1. Further reading

Further reading

    1. Biochemistry and Chemical Biology
    2. Cell Biology
    Edmundo G Vides, Ayan Adhikari ... Suzanne R Pfeffer
    Research Advance

    Activating mutations in the Leucine Rich Repeat Kinase 2 (LRRK2) cause Parkinson's disease and previously we showed that activated LRRK2 phosphorylates a subset of Rab GTPases (Steger et al., 2017). Moreover, Golgi-associated Rab29 can recruit LRRK2 to the surface of the Golgi and activate it there for both auto- and Rab substrate phosphorylation. Here we define the precise Rab29 binding region of the LRRK2 Armadillo domain between residues 360-450 and show that this domain, termed 'Site #1', can also bind additional LRRK2 substrates, Rab8A and Rab10. Moreover, we identify a distinct, N-terminal, higher affinity interaction interface between LRRK2 phosphorylated Rab8 and Rab10 termed 'Site #2', that can retain LRRK2 on membranes in cells to catalyze multiple, subsequent phosphorylation events. Kinase inhibitor washout experiments demonstrate that rapid recovery of kinase activity in cells depends on the ability of LRRK2 to associate with phosphorylated Rab proteins, and phosphorylated Rab8A stimulates LRRK2 phosphorylation of Rab10 in vitro. Reconstitution of purified LRRK2 recruitment onto planar lipid bilayers decorated with Rab10 protein demonstrates cooperative association of only active LRRK2 with phospho-Rab10-containing membrane surfaces. These experiments reveal a feed-forward pathway that provides spatial control and membrane activation of LRRK2 kinase activity.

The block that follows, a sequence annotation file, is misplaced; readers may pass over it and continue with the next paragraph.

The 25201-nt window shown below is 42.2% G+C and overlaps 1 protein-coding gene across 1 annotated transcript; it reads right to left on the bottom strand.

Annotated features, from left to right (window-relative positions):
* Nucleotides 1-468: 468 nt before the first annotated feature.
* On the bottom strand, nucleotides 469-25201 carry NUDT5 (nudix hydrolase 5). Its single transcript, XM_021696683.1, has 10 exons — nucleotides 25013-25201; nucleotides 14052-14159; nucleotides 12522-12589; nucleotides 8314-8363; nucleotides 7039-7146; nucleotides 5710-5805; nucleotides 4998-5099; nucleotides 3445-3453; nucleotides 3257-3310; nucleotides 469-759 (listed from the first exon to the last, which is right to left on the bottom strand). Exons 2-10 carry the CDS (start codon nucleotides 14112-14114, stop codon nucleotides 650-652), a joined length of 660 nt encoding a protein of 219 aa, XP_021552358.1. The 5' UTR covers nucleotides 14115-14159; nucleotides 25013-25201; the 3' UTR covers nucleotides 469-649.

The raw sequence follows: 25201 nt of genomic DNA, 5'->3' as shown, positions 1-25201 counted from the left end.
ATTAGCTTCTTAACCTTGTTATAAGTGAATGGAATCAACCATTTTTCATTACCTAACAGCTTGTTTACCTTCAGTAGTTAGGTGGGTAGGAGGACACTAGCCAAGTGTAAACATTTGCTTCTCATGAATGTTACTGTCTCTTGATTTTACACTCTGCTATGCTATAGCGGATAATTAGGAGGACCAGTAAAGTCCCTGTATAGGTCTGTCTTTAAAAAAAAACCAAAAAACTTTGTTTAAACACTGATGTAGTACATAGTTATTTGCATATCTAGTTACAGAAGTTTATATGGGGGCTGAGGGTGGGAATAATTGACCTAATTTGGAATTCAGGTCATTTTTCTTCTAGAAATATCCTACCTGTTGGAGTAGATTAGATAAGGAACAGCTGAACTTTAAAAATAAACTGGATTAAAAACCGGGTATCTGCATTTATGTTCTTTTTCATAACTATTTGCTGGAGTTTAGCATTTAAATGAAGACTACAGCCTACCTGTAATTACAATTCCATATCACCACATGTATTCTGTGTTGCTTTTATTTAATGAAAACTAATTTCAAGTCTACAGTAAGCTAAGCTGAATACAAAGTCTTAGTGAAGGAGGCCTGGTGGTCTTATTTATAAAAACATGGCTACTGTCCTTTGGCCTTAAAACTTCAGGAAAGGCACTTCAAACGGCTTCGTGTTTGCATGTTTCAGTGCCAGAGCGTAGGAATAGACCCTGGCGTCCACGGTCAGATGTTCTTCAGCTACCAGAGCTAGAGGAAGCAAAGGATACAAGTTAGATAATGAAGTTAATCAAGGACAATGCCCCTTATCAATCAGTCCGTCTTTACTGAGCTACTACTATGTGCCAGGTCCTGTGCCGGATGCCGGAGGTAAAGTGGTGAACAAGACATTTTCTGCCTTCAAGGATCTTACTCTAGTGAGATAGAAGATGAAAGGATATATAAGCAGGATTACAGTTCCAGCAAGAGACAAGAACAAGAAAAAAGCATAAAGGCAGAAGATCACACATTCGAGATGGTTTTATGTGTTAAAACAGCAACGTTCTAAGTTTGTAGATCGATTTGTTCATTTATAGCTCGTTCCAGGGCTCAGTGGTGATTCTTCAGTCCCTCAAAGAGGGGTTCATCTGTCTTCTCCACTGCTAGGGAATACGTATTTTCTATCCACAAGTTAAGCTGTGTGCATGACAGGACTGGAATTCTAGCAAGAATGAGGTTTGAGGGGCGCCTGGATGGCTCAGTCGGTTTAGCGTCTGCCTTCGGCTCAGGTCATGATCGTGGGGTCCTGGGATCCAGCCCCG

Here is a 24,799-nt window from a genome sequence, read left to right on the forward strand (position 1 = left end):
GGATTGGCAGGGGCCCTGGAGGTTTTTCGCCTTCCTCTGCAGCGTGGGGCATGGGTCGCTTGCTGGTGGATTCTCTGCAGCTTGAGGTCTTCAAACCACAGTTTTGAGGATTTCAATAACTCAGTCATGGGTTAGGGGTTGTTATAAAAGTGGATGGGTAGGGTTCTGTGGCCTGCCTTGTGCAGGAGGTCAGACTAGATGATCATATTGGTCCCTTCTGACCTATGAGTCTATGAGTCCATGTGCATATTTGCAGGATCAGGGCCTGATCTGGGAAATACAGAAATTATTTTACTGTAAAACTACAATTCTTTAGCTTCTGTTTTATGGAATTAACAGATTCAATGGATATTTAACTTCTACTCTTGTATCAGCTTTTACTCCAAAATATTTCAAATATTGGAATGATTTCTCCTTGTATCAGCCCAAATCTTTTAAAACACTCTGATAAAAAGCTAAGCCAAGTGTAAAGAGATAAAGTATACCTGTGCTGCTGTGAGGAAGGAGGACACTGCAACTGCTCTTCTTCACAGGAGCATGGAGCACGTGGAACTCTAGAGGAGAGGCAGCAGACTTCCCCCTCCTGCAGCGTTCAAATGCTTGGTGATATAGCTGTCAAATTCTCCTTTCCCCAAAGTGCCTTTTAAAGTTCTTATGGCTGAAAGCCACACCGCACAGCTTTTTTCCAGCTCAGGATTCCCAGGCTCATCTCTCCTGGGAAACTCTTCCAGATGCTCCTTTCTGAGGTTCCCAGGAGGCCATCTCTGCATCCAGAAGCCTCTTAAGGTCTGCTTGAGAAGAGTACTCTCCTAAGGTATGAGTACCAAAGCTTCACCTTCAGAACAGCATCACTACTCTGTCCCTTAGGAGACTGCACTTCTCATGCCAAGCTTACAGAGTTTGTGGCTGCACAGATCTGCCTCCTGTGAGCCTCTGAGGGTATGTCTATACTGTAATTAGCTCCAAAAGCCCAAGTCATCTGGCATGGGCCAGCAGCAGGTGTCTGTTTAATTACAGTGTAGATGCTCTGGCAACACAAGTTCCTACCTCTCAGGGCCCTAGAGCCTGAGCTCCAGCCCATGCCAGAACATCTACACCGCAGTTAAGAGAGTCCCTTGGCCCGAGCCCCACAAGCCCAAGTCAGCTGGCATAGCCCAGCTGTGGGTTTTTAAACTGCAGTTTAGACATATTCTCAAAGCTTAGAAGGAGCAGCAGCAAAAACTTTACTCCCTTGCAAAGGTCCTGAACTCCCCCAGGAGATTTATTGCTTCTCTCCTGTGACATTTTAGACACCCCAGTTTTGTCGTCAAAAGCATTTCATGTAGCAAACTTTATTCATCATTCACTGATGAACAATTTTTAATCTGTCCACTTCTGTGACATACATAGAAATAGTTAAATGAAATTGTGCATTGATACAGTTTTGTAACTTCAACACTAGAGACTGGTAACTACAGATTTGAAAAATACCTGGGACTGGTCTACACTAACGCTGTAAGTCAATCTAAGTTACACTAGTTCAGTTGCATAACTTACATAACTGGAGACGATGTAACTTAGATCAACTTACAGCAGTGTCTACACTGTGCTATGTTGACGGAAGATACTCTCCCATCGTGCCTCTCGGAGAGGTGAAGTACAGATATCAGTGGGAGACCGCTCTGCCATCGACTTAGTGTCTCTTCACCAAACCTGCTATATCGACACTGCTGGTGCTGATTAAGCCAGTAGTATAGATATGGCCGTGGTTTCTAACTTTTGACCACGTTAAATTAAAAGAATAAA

1. Biochemistry and Chemical Biology
    2. Cell Biology
    Andrea Volante, Juan Carlos Alonso, Kiyoshi Mizuuchi
    Research Article Updated

    Three-component ParABS partition systems ensure stable inheritance of many bacterial chromosomes and low-copy-number plasmids. ParA localizes to the nucleoid through its ATP-dependent nonspecific DNA-binding activity, whereas centromere-like parS-DNA and ParB form partition complexes that activate ParA-ATPase to drive the system dynamics. The essential parS sequence arrangements vary among ParABS systems, reflecting the architectural diversity of their partition complexes. Here, we focus on the pSM19035 plasmid partition system that uses a ParBpSM of the ribbon-helix-helix (RHH) family. We show that parSpSM with four or more contiguous ParBpSM-binding sequence repeats is required to assemble a stable ParApSM-ParBpSM complex and efficiently activate the ParApSM-ATPase, stimulating complex disassembly. Disruption of the contiguity of the parSpSM sequence array destabilizes the ParApSM-ParBpSM complex and prevents efficient ATPase activation. Our findings reveal the unique architecture of the pSM19035 partition complex and how it interacts with nucleoid-bound ParApSM-ATP.